After stating our needs, we then demonstrate the proper response to our situation: we thank God for everything He does for us (we are talking here about the normal or typical antiphons; on feast days we sing festal antiphons which contain prophetic verses related to the feast). The priest begins by praising and thanking God for His power, glory, mercy and love; the people then sing the first antiphon (taken from Psalm 102), blessing the Lord and thanking Him for His love and care for us. The antiphon refers to our physical illnesses, but also begins addressing our spiritual illness by thanking God for forgiving our iniquities. The priest follows this antiphon with a little litany culminating in asking God to preserve His Church, and to sanctify and glorify the people who love both Him and His people.
It is essential that we place our hope for these things in God rather than human rulers because, we sing in the second antiphon (taken from Psalm 145), there is no salvation in mortals. From whom does salvation then come? We answer in the hymn, “Only Begotten Son,” that it comes from the immortal Word of God “Who art one of the Holy Trinity, glorified with the Father and the Holy Spirit.” It is therefore fitting that, in the litany after this antiphon, the priest not only prays to Christ, but also proclaims that Christ is in the midst of those who gather together to worship (remember two points from the previous unit—Orthodox worship is Trinitarian and communal).
The third antiphon contains the Beatitudes (Matthew 5:1-12), in which we proclaim that true happiness comes from God, even in the midst of suffering. This antiphon is not removed from the Kingdom of God proclaimed at the beginning of the Liturgy; instead, St. John Chrysostom says, all these promises are rooted in the Kingdom, “In all these things the blessed One does nothing but hint at the kingdom of heaven. For people who enjoy these things will certainly reach the kingdom of heaven. So do not suppose that the reward of the kingdom of heaven belongs only to the poor in spirit. It also belongs to those who hunger for justice, and to the meek and to all these blessed others without exception.”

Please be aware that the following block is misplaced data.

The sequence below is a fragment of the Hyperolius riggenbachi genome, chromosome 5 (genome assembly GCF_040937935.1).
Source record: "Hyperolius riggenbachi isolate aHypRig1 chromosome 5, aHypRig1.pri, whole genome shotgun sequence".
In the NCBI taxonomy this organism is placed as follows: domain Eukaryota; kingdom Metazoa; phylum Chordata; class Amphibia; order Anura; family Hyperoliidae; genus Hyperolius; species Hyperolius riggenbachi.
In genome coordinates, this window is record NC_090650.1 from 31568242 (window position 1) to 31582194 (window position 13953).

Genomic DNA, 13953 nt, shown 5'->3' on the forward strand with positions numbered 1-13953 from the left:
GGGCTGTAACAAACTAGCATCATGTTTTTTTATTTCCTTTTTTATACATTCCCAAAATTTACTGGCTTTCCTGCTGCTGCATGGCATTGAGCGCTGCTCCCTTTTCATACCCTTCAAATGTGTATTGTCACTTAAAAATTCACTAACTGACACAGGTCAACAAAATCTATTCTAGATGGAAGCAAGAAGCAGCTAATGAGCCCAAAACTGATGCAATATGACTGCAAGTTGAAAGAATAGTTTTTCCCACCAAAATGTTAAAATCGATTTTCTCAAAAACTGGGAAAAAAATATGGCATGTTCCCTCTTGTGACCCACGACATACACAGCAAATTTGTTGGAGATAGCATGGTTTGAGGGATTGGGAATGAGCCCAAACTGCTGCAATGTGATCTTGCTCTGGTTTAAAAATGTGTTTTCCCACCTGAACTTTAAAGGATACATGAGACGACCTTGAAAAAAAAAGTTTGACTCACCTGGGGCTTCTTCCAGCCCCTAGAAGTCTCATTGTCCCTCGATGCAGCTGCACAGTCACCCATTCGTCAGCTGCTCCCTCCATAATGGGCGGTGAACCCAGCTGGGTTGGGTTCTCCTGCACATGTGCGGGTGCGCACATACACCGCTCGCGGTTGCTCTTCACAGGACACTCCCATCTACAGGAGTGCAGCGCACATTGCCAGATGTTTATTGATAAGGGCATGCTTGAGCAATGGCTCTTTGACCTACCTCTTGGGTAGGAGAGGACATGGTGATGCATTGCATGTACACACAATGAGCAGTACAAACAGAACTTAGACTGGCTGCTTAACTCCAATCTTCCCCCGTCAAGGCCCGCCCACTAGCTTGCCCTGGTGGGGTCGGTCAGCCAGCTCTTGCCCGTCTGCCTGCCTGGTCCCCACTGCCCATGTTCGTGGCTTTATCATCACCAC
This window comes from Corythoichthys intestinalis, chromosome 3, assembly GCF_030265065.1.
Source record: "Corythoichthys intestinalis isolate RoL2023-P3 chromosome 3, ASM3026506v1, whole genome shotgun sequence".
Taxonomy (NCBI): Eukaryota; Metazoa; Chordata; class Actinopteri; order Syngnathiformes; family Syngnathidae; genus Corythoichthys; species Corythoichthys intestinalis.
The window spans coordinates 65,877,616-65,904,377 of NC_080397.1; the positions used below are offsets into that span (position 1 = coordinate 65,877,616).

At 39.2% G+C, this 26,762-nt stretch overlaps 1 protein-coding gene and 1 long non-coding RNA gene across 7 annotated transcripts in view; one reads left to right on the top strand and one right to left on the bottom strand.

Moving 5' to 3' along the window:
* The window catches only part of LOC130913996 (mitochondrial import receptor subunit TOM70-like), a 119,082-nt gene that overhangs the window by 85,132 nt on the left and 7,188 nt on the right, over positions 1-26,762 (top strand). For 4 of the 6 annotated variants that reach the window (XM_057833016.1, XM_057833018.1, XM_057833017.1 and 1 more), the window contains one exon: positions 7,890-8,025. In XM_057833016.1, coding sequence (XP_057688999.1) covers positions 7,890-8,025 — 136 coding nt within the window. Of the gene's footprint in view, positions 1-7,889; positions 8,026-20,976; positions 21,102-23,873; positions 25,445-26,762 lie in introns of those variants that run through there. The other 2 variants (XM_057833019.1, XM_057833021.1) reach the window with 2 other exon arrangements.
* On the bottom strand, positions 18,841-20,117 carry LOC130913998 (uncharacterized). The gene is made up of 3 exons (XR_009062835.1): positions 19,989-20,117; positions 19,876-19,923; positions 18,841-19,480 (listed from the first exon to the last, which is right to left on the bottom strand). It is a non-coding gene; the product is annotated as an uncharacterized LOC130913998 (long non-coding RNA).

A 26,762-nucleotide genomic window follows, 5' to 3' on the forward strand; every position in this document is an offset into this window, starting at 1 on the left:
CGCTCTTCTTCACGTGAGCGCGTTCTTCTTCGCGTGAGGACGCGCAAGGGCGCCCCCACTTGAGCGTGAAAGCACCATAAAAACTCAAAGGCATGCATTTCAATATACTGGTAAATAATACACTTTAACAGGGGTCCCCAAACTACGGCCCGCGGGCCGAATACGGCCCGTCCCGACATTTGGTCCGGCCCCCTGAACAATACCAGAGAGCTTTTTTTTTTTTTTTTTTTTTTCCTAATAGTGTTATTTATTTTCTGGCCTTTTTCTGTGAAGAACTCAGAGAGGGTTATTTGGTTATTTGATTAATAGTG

During the third antiphon the priest and those serving with him carry the Gospel into the nave in a procession called the Little Entrance; we’ll discuss this momentous event in Unit 4.
Remember that the peace for which we pray isn’t exclusively something God gives to us (although it is, of course, first and foremost that)—it is also something, through God’s work in us, for which we should strive in the world around us.
FOCUS North America, a pan-Orthodox ministry, gives an excellent statement of some of the needs we can work to meet: Food for the hungry; Occupation for the jobless; Clothing for the naked; Understanding for the hopeless; Shelter for the homeless. Whether through FOCUS’ ministry (http://www.focusnorthamerica.org) or through charities in our local communities—or, best of all, through both—we have many opportunities to bring God’s love and comfort to people who are in desperate need.
We can also work for peace within our relationships. Do you find yourself frequently arguing with family members, or criticizing people in your parish, or even hating people at work? Such conflicts obviously prevent or destroy peace in our lives, but there are two ways we can overcome them. First, we can work on changing the attitudes and actions that lead us into such conflict, which St. Gregory of Sinai identifies as “disobedience, argumentativeness, self-gratification, self-justification and (a) pernicious high opinion of oneself.” Secondly, we can refuse to be offended by the hurtful words and actions of others, as St. Seraphim of Sarov teaches, “We must bear offenses from others with equanimity and accustom ourselves to such a disposition of spirit that these offenses seem to concern not us, but others. Such a practice can give quietness to the human heart and make it as dwelling for God Himself.”
Of course, as we saw from Fr. Lev Gillet, we can only demonstrate such peace when we engage in a peaceful relationship with God. As you grow in your worship of God, you’ll experience what St. John of Kronstadt describes, “The greatest gift of God, which we mostly need and which we very often obtain from God, through our prayers, is peace or rest of heart. As the Lord Himself says: ‘Come to Me, all you who labor and are heavy laden, and I will give you rest’ (Matthew 11:28). Therefore, having obtained this rest, rejoice and consider yourself as rich and possessing all things.”
For additional resources for this unit visit http://www.worshipandyou.com.